Tactics and race flow will play a role Saturday as Diplomat's best races are when he can get covered up behind horses and make a short, fast move late. He's never run beyond 2 1/2 miles (at Belmont) and the extended reach of the Colonial Cup will be a factor.
"He deserves a chance in a race like this," said Kate. "We were so proud of him int eh Zeke Ferguson. He ran so well and he came out of it bigger and badder. It'll work or it won't, and we'll be proud of him anyway."
NOTES: Diplomat (fifth on the earnings list with $123,750) is one of five hurdle horses to win three races this year - along with Bob Le Beau, Overwhelming, African Oil and Lune de Caro . . . Day (who made $135,000 in purses and claiming price with the horse this year) tried to sell a 50-percent interest in Diplomat at the inaugural Go Jump Racing sale of prospects in April, but bidding did not meet the reserve . . . Though bred in Kentucky, Diplomat raced in Ireland for Ramsey and Dermot Weld before being sold and switching to hurdle racing (where he won twice in Ireland) . . . Day bought Diplomat at the Tattersalls Horses in Training Sale last fall for $18,634 . . . Lune de Caro could usurp African Oil as novice champion with a win or a second in the Colonial Cup . . . Dalton said African Oil is on schedule to return to the races by next summer and also hopes to have 2012 filly/mare champion Cat Feathers back for next year . . . Saturday features a seven-race card worth $235,000. In addition to the Cup, headliners include the Raymond Woolfe Memorial for 3-year-old hurdlers and two divisions of a $25,000 ratings hurdle. Post time is 12:15 p.m.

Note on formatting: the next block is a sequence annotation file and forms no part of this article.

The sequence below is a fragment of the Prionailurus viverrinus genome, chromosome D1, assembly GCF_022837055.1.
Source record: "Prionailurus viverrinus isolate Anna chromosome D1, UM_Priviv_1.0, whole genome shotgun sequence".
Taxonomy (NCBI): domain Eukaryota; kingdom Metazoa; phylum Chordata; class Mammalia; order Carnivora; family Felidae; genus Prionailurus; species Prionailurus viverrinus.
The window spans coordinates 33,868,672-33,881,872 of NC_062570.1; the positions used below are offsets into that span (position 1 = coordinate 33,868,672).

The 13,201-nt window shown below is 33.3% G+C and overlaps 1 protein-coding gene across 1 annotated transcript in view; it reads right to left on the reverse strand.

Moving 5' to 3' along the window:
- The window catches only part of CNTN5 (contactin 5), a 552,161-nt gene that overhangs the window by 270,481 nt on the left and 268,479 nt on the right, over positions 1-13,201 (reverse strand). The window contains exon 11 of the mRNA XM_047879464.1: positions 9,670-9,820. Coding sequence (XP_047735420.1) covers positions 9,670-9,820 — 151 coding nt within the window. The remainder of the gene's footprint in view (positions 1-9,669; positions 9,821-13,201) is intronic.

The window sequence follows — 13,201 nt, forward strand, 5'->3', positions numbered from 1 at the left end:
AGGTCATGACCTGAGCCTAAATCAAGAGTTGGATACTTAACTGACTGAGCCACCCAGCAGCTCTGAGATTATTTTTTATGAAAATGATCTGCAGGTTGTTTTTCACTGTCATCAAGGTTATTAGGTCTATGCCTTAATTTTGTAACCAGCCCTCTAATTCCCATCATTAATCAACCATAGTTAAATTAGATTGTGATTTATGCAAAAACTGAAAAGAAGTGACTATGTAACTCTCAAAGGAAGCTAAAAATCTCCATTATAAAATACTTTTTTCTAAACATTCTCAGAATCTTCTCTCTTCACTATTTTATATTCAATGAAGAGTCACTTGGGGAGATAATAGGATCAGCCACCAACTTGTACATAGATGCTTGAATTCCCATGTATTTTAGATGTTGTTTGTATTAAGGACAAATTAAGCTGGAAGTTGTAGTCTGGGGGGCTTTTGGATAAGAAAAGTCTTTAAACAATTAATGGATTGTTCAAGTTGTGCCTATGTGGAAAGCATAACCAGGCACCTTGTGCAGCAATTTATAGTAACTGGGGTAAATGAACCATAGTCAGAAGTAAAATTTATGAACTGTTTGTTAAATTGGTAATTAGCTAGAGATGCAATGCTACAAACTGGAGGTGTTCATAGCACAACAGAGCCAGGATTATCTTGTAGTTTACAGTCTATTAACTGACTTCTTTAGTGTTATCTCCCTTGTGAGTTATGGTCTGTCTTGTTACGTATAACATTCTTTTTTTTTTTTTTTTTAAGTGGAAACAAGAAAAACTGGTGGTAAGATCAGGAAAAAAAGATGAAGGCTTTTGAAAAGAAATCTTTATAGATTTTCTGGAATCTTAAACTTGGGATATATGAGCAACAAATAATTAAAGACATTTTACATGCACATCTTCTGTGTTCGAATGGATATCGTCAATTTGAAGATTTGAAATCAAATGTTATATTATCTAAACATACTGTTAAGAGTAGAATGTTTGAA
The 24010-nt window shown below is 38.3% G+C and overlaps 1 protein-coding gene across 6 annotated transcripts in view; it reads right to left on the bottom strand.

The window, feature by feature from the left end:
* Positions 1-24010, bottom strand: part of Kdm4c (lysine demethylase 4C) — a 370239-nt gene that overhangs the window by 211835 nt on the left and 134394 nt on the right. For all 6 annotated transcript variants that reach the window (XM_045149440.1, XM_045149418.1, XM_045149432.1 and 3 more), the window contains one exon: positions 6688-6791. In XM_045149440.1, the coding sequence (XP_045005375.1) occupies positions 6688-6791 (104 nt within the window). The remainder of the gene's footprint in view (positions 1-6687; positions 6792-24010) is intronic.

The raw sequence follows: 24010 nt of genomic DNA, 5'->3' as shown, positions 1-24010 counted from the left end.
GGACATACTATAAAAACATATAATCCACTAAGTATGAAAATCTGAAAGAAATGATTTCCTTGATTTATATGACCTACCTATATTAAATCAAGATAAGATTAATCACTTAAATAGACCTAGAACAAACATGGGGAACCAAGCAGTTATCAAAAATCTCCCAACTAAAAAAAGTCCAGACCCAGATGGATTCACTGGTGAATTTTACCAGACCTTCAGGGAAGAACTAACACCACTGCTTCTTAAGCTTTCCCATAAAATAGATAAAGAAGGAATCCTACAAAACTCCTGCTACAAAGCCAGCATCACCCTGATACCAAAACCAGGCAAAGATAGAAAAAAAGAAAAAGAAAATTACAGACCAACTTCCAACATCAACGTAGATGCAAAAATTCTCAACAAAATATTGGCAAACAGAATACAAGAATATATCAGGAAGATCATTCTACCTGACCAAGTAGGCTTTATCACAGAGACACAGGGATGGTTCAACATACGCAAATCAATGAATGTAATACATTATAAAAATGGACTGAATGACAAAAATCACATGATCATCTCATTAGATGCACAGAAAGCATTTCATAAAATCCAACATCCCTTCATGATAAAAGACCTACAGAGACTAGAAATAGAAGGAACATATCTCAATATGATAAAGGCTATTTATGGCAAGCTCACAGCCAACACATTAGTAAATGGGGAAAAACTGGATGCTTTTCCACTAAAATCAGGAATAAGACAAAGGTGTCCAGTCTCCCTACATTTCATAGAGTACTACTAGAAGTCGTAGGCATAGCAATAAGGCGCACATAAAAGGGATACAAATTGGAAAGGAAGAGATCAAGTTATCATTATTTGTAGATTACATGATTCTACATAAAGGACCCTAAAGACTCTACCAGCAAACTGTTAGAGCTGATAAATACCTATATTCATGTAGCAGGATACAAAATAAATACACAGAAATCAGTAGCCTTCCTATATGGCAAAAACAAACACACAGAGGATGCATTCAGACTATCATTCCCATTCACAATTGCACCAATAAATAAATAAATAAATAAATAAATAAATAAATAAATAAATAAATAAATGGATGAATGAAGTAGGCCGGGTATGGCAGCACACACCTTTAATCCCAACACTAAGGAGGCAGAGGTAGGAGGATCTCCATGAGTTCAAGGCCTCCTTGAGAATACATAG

Additional reporting by Sean Clancy.